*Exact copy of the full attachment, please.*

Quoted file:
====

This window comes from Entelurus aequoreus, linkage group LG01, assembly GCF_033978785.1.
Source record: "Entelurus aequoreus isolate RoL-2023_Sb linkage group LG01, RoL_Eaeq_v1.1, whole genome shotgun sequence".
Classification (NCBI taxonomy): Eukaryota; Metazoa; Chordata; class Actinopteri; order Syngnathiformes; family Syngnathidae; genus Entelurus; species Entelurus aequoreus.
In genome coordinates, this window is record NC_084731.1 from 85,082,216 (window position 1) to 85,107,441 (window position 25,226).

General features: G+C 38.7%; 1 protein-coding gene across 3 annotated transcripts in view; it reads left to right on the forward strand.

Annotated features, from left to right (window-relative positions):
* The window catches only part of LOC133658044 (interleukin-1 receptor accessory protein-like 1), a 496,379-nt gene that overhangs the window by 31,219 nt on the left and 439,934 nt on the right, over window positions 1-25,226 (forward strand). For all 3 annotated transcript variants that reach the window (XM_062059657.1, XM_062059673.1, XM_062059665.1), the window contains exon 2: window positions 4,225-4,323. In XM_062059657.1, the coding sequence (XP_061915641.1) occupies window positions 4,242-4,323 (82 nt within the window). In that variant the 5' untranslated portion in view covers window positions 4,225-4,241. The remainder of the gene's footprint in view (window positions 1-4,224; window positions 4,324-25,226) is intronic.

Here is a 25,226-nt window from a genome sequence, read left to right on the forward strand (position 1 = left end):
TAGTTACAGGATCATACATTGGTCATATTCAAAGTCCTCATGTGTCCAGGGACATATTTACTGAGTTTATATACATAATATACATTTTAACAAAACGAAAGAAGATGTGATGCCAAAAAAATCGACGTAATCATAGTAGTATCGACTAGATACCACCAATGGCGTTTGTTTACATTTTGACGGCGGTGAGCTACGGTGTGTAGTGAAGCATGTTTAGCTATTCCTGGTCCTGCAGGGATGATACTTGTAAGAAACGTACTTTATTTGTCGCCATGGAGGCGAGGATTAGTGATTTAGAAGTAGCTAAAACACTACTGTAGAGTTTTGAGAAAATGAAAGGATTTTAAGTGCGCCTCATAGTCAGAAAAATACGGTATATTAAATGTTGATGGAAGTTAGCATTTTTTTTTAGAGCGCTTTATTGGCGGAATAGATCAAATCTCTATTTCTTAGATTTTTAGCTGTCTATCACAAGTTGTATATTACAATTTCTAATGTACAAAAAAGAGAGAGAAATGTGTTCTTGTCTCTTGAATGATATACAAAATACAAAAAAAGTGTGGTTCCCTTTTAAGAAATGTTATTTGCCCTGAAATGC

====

This window comes from Entelurus aequoreus, linkage group LG01, assembly GCF_033978785.1.
Source record: "Entelurus aequoreus isolate RoL-2023_Sb linkage group LG01, RoL_Eaeq_v1.1, whole genome shotgun sequence".
Classification (NCBI taxonomy): Eukaryota; Metazoa; Chordata; class Actinopteri; order Syngnathiformes; family Syngnathidae; genus Entelurus; species Entelurus aequoreus.
In genome coordinates, this window is record NC_084731.1 from 85,082,216 (window position 1) to 85,107,441 (window position 25,226).

General features: G+C 38.7%; 1 protein-coding gene across 3 annotated transcripts in view; it reads left to right on the forward strand.

Annotated features, from left to right (window-relative positions):
* The window catches only part of LOC133658044 (interleukin-1 receptor accessory protein-like 1), a 496,379-nt gene that overhangs the window by 31,219 nt on the left and 439,934 nt on the right, over window positions 1-25,226 (forward strand). For all 3 annotated transcript variants that reach the window (XM_062059657.1, XM_062059673.1, XM_062059665.1), the window contains exon 2: window positions 4,225-4,323. In XM_062059657.1, the coding sequence (XP_061915641.1) occupies window positions 4,242-4,323 (82 nt within the window). In that variant the 5' untranslated portion in view covers window positions 4,225-4,241. The remainder of the gene's footprint in view (window positions 1-4,224; window positions 4,324-25,226) is intronic.

Here is a 25,226-nt window from a genome sequence, read left to right on the forward strand (position 1 = left end):
TAGTTACAGGATCATACATTGGTCATATTCAAAGTCCTCATGTGTCCAGGGACATATTTACTGAGTTTATATACATAATATACATTTTAACAAAACGAAAGAAGATGTGATGCCAAAAAAATCGACGTAATCATAGTAGTATCGACTAGATACCACCAATGGCGTTTGTTTACATTTTGACGGCGGTGAGCTACGGTGTGTAGTGAAGCATGTTTAGCTATTCCTGGTCCTGCAGGGATGATACTTGTAAGAAACGTACTTTATTTGTCGCCATGGAGGCGAGGATTAGTGATTTAGAAGTAGCTAAAACACTACTGTAGAGTTTTGAGAAAATGAAAGGATTTTAAGTGCGCCTCATAGTCAGAAAAATACGGTATATTAAATGTTGATGGAAGTTAGCATTTTTTTTTAGAGCGCTTTATTGGCGGAATAGATCAAATCTCTATTTCTTAGATTTTTAGCTGTCTATCACAAGTTGTATATTACAATTTCTAATGTACAAAAAAGAGAGAGAAATGTGTTCTTGTCTCTTGAATGATATACAAAATACAAAAAAAGTGTGGTTCCCTTTTAAGAAATGTTATTTGCCCTGAAATGC